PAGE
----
Keeping vitamin D levels high in the body can assist in preventing and treating the metabolic syndrome, as well as improving the balance of good and bad bacteria in the intestine.
What Is Metabolic Syndrome?
Metabolic syndrome is the most common health disorder prevailing in more than 25% of the world's adult population. It is the key to chronic diseases like heart problems and diabetes. The major reason behind this health condition appears to be the deficiency in vitamin D and intake of diet rich in fats and carbohydrates.
The typical symptoms of metabolic syndrome consist of flabbiness on the waist, excess fat in the liver and presence of a minimum of two of the following three conditions: high blood pressure, high cholesterol and high blood sugar levels.
Vitamin D Essential To Battle Metabolic Syndrome
A study conducted on mice by Yuan-Ping Han's group of researchers at Sichuan University in China reveals that by maintaining high levels of vitamin D, the metabolic syndrome can be prevented and treated effectively. The experiment done also confirmed that a fat-rich diet compromises the integrity of the intestinal bacteria, leading to a fatty liver and raised blood sugar levels.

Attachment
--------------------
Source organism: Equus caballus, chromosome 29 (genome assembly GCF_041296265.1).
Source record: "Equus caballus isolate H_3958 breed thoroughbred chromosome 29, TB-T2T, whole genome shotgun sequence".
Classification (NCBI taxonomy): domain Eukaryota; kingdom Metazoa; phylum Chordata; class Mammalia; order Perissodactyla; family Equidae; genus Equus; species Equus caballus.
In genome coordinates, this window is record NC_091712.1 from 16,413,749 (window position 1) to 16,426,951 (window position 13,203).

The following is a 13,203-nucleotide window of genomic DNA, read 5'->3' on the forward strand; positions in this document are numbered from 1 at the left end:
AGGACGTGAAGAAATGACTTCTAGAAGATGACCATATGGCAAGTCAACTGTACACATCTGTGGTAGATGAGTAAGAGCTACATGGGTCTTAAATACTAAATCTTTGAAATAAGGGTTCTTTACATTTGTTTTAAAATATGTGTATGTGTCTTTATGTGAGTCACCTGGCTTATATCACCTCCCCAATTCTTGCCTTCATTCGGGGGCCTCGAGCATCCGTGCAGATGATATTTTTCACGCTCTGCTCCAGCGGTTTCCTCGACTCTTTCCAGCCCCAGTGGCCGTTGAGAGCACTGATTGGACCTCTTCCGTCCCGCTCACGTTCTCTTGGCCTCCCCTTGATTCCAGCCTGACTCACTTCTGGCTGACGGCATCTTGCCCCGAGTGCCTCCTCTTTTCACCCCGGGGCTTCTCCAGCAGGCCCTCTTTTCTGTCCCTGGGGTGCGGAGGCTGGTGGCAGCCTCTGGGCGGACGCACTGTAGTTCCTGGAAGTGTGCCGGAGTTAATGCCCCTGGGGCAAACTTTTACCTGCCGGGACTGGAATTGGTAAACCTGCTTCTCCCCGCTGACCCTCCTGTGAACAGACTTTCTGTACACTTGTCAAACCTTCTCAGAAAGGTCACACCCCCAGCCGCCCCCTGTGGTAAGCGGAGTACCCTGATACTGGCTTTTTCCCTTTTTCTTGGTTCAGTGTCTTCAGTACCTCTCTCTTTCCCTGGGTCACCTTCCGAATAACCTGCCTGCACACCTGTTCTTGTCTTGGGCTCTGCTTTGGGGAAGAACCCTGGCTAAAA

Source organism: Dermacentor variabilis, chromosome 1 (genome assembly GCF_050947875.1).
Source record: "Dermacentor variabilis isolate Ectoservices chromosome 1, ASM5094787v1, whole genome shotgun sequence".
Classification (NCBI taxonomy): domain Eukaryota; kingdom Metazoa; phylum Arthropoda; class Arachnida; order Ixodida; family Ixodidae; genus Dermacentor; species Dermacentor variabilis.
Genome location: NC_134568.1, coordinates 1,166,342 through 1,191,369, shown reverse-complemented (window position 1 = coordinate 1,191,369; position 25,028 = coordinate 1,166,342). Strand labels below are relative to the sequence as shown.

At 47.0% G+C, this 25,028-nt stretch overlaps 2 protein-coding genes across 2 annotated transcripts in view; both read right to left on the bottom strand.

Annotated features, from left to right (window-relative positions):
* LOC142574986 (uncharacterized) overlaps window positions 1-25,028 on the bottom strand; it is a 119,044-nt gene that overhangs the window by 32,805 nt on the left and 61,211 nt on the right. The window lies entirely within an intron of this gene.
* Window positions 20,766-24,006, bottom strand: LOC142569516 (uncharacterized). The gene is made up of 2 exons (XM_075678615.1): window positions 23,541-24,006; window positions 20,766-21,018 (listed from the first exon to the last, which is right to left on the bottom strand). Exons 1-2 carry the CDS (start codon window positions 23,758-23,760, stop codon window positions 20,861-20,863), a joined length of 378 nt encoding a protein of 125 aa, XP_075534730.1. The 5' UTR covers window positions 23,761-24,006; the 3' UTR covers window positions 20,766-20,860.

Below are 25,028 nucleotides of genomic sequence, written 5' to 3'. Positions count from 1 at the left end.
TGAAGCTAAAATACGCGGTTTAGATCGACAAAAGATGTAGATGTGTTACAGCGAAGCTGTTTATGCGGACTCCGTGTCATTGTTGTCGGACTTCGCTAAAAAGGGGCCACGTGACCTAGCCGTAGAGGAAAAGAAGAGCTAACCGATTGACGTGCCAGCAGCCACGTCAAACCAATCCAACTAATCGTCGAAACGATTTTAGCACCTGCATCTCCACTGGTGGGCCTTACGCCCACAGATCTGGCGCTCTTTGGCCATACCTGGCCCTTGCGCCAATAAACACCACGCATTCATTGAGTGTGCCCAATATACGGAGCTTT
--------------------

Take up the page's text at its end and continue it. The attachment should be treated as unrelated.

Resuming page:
According to Professor Stephen Pandol, at Cedars-Sinai Medical Center, USA, who worked in partnership with Han's group, similar to mice, humans taking vitamin D, either as a supplement or through sun exposure, can battle against metabolic syndrome.
"A sufficient dietary vitamin D supplement can partially but significantly antagonize metabolic syndrome caused by high fat diet in mice," said Pandol in a press release. "These are amounts equivalent to the dietary recommendations for humans."
The study published in the journal Frontiers in Physiology concluded that diet high on fat disturbs the integrity of the good and bad bacteria in the intestine, leading to deposition of excess fat in the liver and faint raising of blood sugar intensity in mice. Moreover, an inadequate amount of vitamin D in the body intensifies the unevenness in the community of microorganisms living in the gut, resulting in excess fat in the liver and in metabolic syndrome.
Next Step Is Validating The Experiment On Humans
The study on mice confirms that deficiency of vitamin D hampers the production of defensins, the anti-microbial molecules necessary for maintaining the integrity of gut bacteria. Improving vitamin D levels by oral intake of artificial defensin not only improves the intestinal bacteria balance, but also regulates blood sugar levels and helps in the recovery of fatty liver.
After successfully testing the connection of vitamin D and metabolic syndrome in mice, the next step is authenticating the same theory in humans. Soon the inexpensive and viable options of fighting against the metabolic syndrome would merely be taking sunbaths or oral vitamin D administration.